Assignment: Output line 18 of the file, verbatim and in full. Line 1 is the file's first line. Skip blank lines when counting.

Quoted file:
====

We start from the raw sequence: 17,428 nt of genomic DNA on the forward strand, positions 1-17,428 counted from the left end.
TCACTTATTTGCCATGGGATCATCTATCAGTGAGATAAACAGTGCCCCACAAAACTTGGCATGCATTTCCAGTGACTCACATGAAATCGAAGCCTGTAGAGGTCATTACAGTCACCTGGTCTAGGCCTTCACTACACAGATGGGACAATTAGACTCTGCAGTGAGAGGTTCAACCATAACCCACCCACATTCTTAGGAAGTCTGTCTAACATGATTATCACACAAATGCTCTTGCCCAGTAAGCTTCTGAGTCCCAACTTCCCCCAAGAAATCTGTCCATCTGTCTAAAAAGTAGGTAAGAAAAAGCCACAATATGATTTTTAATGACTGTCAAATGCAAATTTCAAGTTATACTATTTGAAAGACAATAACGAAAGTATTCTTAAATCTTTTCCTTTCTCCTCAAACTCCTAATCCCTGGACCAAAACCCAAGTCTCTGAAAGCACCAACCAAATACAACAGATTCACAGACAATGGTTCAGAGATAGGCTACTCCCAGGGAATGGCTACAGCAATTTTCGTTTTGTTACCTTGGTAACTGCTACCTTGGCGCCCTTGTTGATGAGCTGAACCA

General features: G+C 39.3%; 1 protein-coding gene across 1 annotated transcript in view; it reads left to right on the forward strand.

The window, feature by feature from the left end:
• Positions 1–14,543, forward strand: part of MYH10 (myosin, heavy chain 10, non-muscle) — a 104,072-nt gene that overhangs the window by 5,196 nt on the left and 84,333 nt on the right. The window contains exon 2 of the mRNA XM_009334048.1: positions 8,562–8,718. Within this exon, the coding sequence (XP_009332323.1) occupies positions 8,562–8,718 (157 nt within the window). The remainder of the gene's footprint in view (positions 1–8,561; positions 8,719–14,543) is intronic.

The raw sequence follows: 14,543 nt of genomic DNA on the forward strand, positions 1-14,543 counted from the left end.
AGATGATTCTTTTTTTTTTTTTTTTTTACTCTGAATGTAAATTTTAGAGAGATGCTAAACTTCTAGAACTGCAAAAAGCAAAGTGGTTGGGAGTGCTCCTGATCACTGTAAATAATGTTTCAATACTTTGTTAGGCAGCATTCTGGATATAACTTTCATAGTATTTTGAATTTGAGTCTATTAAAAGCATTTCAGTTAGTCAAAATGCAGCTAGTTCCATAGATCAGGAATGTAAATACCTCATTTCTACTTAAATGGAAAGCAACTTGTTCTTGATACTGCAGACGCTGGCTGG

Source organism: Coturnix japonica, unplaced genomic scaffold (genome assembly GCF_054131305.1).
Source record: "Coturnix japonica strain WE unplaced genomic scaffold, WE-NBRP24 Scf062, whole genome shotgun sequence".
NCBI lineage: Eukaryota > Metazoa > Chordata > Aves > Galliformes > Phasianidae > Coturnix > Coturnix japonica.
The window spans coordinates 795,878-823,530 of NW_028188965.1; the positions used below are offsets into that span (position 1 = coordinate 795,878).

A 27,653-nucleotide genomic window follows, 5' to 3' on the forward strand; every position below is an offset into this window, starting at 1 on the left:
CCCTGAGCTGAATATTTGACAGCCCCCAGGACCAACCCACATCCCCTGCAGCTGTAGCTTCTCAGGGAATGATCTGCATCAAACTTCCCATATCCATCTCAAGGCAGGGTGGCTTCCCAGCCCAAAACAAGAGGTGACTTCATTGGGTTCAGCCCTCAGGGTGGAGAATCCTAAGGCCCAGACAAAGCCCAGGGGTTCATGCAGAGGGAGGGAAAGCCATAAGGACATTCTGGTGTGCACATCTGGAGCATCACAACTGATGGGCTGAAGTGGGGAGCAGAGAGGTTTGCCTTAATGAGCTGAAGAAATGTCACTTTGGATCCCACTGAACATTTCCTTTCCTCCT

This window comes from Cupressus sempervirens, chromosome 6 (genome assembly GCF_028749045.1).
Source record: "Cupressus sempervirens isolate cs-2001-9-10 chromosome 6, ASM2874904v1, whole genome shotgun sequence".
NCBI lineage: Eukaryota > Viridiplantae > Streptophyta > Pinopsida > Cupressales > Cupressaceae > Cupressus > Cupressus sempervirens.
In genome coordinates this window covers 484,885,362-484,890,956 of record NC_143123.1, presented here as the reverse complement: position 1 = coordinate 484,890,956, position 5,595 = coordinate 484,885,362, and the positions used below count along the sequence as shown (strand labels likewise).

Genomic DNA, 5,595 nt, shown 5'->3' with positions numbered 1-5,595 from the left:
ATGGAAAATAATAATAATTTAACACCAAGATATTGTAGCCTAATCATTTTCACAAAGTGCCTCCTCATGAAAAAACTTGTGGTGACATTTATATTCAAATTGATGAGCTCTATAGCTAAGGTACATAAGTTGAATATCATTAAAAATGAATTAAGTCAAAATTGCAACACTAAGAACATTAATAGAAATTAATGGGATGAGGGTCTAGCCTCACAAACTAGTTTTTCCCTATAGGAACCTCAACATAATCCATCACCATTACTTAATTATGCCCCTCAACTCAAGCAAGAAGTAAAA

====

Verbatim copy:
Genomic DNA, 5,595 nt, shown 5'->3' with positions numbered 1-5,595 from the left: